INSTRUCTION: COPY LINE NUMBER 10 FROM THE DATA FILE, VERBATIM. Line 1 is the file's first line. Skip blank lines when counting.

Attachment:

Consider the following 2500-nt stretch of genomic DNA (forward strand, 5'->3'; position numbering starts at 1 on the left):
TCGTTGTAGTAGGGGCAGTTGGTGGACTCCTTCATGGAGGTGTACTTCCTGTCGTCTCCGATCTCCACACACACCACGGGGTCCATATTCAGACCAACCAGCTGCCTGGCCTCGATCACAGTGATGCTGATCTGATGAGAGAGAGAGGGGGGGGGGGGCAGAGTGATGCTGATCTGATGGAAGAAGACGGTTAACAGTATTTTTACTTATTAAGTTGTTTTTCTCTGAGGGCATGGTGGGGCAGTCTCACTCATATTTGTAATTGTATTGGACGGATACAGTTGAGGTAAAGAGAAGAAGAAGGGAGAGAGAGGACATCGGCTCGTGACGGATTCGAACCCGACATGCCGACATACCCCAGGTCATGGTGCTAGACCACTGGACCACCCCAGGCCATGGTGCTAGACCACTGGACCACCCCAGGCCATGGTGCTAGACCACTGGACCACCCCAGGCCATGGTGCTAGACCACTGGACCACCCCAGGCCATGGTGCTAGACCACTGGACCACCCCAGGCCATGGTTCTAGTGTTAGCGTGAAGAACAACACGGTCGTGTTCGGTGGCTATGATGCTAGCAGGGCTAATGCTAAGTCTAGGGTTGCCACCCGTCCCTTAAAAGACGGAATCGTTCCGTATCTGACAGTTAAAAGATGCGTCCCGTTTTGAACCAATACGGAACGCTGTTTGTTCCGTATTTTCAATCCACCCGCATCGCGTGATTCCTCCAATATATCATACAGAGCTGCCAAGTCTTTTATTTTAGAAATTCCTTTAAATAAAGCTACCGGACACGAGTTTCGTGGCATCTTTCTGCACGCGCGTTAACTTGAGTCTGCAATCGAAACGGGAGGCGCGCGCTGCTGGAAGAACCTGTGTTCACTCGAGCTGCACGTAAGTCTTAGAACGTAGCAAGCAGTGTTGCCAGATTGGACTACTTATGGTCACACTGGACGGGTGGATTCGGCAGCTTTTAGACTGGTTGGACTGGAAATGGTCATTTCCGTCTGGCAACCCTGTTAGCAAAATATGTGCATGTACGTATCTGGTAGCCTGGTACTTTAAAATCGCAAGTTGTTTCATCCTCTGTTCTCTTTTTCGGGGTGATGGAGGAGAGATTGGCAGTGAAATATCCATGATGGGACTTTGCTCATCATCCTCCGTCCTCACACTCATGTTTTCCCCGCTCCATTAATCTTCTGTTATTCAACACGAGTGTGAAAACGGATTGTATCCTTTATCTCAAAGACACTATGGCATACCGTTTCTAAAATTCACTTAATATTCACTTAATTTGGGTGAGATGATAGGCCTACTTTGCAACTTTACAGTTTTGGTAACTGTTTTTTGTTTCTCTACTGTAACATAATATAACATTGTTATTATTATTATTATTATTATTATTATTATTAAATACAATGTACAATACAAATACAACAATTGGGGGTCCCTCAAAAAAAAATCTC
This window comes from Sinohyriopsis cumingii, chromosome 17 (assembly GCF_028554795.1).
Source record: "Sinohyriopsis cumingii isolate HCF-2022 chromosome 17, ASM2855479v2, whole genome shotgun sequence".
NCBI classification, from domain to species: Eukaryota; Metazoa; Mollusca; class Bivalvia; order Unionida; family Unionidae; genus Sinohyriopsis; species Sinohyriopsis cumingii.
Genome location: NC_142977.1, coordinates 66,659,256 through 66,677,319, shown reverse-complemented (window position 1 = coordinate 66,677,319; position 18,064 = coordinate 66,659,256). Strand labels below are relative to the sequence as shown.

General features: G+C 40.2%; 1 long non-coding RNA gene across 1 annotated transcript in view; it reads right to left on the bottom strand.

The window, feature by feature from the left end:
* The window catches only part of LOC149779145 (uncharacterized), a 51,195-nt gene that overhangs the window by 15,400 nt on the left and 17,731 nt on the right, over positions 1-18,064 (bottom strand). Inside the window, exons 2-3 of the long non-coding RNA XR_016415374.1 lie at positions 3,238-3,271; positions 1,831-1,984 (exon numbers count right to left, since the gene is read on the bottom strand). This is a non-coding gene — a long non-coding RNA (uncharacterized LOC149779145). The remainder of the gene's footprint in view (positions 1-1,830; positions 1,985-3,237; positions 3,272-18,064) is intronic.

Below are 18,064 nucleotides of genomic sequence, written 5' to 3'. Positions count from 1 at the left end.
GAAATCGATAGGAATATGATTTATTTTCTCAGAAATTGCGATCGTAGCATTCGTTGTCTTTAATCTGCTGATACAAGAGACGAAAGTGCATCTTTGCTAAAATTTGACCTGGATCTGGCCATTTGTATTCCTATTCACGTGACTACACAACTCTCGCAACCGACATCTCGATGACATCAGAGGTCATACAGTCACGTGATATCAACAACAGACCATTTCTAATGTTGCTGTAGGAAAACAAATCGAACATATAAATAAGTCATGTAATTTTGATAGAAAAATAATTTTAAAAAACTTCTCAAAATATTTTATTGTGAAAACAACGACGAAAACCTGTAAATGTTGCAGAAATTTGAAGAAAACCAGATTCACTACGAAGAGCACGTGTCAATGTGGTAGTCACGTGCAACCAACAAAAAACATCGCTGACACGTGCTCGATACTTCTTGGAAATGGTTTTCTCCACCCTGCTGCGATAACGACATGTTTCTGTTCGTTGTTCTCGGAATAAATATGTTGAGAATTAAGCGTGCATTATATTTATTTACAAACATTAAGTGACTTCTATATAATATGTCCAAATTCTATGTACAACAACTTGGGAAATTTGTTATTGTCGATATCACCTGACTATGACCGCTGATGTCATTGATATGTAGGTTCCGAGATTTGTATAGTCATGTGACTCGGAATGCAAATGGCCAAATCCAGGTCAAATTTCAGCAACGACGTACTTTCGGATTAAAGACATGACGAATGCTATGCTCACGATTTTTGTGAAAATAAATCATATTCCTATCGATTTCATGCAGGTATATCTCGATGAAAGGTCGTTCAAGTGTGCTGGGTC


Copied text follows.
Below are 18,064 nucleotides of genomic sequence, written 5' to 3'. Positions count from 1 at the left end.